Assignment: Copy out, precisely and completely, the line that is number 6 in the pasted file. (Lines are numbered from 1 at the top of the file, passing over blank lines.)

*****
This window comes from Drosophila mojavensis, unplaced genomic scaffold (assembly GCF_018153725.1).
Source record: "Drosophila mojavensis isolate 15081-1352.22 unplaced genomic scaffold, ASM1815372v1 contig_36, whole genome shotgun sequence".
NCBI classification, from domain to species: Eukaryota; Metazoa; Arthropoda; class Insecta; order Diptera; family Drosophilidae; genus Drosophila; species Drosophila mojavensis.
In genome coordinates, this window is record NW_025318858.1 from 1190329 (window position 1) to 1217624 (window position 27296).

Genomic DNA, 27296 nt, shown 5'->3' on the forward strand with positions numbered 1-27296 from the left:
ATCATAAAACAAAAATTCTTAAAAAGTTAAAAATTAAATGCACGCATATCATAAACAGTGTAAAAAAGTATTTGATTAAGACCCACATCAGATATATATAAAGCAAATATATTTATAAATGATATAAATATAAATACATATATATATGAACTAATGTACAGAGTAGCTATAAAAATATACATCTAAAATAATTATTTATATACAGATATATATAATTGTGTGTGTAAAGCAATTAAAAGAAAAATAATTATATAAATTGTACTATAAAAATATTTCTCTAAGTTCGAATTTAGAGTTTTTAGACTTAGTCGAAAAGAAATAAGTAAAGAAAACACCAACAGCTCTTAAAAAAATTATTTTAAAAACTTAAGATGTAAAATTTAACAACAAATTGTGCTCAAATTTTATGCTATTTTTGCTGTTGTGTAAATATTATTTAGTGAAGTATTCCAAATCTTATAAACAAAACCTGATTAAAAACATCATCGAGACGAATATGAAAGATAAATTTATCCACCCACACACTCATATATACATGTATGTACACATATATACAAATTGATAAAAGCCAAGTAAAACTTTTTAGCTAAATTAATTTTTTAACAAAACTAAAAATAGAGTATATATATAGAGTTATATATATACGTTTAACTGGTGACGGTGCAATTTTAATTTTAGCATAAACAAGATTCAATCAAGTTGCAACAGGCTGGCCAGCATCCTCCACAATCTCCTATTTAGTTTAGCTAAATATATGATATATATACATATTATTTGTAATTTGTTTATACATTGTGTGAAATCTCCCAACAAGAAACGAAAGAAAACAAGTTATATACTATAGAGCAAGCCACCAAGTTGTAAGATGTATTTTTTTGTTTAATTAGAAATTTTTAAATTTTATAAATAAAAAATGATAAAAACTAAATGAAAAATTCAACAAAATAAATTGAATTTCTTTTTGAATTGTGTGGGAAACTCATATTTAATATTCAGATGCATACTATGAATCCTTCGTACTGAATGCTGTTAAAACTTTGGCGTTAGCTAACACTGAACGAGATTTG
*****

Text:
ATCATAAAACAAAAATTCTTAAAAAGTTAAAAATTAAATGCACGCATATCATAAACAGTGTAAAAAAGTATTTGATTAAGACCCACATCAGATATATATAAAGCAAATATATTTATAAATGATATAAATATAAATACATATATATATGAACTAATGTACAGAGTAGCTATAAAAATATACATCTAAAATAATTATTTATATACAGATATATATAATTGTGTGTGTAAAGCAATTAAAAGAAAAATAATTATATAAATTGTACTATAAAAATATTTCTCTAAGTTCGAATTTAGAGTTTTTAGACTTAGTCGAAAAGAAATAAGTAAAGAAAACACCAACAGCTCTTAAAAAAATTATTTTAAAAACTTAAGATGTAAAATTTAACAACAAATTGTGCTCAAATTTTATGCTATTTTTGCTGTTGTGTAAATATTATTTAGTGAAGTATTCCAAATCTTATAAACAAAACCTGATTAAAAACATCATCGAGACGAATATGAAAGATAAATTTATCCACCCACACACTCATATATACATGTATGTACACATATATACAAATTGATAAAAGCCAAGTAAAACTTTTTAGCTAAATTAATTTTTTAACAAAACTAAAAATAGAGTATATATATAGAGTTATATATATACGTTTAACTGGTGACGGTGCAATTTTAATTTTAGCATAAACAAGATTCAATCAAGTTGCAACAGGCTGGCCAGCATCCTCCACAATCTCCTATTTAGTTTAGCTAAATATATGATATATATACATATTATTTGTAATTTGTTTATACATTGTGTGAAATCTCCCAACAAGAAACGAAAGAAAACAAGTTATATACTATAGAGCAAGCCACCAAGTTGTAAGATGTATTTTTTTGTTTAATTAGAAATTTTTAAATTTTATAAATAAAAAATGATAAAAACTAAATGAAAAATTCAACAAAATAAATTGAATTTCTTTTTGAATTGTGTGGGAAACTCATATTTAATATTCAGATGCATACTATGAATCCTTCGTACTGAATGCTGTTAAAACTTTGGCGTTAGCTAACACTGAACGAGATTTG